“TweetSmart” – a campaign organized by Washington police

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As police representatives explained, even the need to communicate of people is strong now and this is a fact justified, spreading some information may be sometime inappropriate and even dangerous. “It’s a real safety issue, not only for officers but anyone in the vicinity,” said Nancy Korb, a social-media expert at the International Association of Chiefs of Police. At the same time, “all members of the public may not understand the implications of tweeting out a picture of SWAT team activity,”she added to be more explicit. It was determined that tweets have interfered with investigations. As an example, social-media speculation and reports challenged Boston police during the search for the marathon bombers. The police has its own task to prevent – as it is possible- the spread as fake assumptions. They know this and they try to get public-safety information out quickly thinking this will help minimize rumors and speculation. The “TweetSmart” campaign received various feedback reactions. Some have called the effort a step that could lead to censorship; others dismissed it as silly.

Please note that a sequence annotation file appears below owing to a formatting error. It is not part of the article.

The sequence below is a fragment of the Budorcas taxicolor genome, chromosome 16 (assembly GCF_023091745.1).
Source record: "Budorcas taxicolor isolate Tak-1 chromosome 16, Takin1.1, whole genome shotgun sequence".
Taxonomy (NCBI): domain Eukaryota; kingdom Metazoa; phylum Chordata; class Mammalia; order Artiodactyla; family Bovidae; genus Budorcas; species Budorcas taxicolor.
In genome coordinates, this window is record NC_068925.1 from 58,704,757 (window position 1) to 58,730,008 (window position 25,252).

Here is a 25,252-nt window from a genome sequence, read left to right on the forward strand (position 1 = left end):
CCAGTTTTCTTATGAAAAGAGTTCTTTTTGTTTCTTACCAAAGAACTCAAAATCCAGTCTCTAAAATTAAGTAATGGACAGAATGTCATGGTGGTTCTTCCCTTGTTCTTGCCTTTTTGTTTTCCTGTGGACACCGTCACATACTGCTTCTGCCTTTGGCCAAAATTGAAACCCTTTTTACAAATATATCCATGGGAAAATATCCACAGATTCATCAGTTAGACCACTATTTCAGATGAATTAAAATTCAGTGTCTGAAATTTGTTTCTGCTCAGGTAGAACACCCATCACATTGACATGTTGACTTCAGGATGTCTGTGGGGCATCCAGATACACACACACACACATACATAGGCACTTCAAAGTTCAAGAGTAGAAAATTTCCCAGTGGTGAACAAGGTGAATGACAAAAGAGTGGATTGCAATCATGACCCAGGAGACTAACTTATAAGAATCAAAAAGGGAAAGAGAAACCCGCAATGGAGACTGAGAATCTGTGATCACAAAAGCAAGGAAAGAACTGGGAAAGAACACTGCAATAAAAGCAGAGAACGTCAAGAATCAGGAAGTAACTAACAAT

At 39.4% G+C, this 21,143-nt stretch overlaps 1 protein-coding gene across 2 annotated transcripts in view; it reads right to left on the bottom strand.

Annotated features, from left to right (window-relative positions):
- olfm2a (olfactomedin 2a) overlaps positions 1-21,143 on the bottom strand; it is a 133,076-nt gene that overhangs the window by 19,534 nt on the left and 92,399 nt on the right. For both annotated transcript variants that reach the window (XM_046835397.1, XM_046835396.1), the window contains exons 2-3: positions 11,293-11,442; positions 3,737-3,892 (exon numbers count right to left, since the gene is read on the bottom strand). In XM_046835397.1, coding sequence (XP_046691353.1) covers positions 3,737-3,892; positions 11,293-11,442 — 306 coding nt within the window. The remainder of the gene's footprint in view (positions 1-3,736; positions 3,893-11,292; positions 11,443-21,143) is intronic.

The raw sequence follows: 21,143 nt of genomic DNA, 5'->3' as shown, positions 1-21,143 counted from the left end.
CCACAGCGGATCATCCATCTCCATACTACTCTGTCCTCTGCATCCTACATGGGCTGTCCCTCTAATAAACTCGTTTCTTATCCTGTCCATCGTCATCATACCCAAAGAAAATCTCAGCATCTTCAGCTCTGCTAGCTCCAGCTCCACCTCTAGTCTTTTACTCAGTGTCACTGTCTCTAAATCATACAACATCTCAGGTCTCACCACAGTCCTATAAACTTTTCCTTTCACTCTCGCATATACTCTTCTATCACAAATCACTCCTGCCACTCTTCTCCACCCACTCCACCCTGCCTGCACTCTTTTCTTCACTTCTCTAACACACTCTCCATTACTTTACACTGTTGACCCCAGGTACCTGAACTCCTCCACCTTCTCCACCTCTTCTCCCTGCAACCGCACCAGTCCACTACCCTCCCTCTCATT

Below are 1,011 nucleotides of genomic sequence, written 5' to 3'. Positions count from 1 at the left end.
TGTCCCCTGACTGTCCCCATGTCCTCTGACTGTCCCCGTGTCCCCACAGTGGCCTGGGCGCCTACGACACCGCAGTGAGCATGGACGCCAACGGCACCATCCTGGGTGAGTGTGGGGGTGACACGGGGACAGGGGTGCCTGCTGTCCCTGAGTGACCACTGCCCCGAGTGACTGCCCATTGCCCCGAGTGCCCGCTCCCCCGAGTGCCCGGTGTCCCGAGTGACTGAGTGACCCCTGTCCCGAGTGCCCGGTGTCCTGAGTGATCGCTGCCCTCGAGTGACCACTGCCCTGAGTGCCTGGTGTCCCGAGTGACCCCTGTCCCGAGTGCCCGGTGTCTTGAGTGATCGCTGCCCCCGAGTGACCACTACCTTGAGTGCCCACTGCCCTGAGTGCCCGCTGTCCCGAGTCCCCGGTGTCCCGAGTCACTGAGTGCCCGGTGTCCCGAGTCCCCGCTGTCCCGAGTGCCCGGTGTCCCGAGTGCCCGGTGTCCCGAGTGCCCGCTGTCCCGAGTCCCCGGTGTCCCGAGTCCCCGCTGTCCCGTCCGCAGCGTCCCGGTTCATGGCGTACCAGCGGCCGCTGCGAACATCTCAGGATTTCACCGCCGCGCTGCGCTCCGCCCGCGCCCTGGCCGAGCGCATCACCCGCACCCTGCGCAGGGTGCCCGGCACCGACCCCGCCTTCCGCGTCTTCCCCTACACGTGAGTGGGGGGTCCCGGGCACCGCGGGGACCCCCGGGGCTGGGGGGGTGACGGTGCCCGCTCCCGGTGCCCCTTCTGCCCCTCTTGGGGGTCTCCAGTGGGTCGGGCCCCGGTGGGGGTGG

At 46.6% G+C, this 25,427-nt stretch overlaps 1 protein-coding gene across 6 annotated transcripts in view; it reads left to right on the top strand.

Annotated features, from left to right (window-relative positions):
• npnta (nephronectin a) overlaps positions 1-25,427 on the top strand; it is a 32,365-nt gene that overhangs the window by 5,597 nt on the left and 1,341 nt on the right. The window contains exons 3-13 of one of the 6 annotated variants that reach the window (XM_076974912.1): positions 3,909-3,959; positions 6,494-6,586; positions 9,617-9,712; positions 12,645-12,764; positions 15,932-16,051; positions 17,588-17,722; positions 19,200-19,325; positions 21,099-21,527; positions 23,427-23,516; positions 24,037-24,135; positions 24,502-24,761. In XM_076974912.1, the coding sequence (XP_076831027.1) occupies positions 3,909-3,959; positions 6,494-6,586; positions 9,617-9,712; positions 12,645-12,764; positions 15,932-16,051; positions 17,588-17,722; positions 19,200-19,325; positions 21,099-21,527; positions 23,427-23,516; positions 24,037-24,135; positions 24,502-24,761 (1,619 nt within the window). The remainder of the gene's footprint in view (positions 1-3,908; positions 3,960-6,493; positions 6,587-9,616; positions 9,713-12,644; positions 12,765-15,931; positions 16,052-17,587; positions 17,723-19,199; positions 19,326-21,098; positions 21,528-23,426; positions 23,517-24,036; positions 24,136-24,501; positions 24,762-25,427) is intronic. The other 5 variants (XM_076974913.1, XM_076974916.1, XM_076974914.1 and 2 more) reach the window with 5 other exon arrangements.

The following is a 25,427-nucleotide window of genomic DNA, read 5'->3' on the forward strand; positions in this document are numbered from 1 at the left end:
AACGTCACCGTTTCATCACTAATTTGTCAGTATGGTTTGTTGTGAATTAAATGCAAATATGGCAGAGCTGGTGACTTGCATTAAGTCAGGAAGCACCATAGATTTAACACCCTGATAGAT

Others simply understood the message and did not comment anything.

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